This course will systematically and creatively examine the juvenile justice system and the impact of various legal, social and political policies on at-risk youth -- with a focus on youth in Los Angeles. Questions discussed will include: what is juvenile justice?; how do we define “youth at risk?”; how are juveniles profiled?; does our understanding of youth culture, race, class, gender and sexual orientation or identity impact our understanding about youth in trouble? The course will include two visits from practitioners, a visit to a L.A. County juvenile detention center and a meeting with a Juvenile Court Judge. Students enrolled in the course will be required to complete a 25-35 page original research paper. Students will be graded on the final paper (80%) and class participation (20%). Interested students must submit a short application prior to entry into the course which will be restricted to 14 students. Final papers for this seminar, upon approval of topic by Professor, may fulfill Professional Responsibility and/or Critical Race Studies writing requirements.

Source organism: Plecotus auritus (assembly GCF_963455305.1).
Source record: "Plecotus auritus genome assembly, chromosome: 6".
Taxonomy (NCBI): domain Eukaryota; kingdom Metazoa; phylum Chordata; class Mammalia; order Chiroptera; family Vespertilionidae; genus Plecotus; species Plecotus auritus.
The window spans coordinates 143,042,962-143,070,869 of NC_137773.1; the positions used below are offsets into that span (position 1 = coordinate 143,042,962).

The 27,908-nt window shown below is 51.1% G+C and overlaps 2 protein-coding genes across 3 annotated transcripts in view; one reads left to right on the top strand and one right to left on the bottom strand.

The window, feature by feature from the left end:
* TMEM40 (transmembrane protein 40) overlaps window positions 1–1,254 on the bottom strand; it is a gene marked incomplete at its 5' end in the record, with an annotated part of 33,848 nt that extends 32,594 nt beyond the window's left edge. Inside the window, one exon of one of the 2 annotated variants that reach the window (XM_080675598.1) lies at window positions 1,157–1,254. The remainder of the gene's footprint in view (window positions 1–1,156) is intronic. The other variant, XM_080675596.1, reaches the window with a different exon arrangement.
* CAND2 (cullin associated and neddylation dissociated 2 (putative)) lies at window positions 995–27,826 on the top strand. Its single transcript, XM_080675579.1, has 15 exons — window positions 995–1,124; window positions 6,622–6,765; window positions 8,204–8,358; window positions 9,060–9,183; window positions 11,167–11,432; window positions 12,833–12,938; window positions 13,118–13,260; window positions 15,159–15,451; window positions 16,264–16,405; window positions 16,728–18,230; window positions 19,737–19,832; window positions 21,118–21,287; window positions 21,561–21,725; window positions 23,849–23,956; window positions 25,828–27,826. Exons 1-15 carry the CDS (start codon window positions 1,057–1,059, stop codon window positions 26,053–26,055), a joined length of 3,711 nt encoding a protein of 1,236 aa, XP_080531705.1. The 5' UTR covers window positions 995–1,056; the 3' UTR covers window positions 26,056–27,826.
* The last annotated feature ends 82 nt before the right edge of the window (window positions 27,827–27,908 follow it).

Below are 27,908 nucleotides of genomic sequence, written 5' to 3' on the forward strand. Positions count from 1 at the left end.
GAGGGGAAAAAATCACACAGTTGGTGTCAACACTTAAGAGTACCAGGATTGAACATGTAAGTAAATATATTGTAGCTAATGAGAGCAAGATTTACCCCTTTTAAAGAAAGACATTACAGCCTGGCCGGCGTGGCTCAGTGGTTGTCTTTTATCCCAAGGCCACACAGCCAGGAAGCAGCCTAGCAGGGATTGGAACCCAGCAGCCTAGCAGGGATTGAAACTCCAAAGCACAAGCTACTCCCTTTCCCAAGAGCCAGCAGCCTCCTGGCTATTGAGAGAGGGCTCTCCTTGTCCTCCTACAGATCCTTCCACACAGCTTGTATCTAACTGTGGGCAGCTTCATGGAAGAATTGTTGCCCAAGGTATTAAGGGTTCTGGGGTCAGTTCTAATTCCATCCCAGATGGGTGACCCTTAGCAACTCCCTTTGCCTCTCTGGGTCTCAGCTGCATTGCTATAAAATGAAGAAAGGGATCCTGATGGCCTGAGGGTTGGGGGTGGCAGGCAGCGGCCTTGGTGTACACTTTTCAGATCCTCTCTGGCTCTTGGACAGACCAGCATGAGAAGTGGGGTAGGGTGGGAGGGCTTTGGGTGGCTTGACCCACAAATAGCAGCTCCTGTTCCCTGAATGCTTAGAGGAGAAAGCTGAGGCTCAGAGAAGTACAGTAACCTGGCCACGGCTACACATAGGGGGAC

Note: Law 532 is Professor Nanda’s Youth & Justice seminar (substantive) course. Law 750 is a live client clinical year-long course. Students who enroll in this clinical course (Law 750) must also be simultaneously enrolled in Law 532. Law 750 will meet once every two weeks in the Fall (for a clinical training component – 1 unit) and twice a week in the Spring (5 units). Law 750 is restricted to 2L and 3L law students. Law 532 is open to all graduate students at UCLA.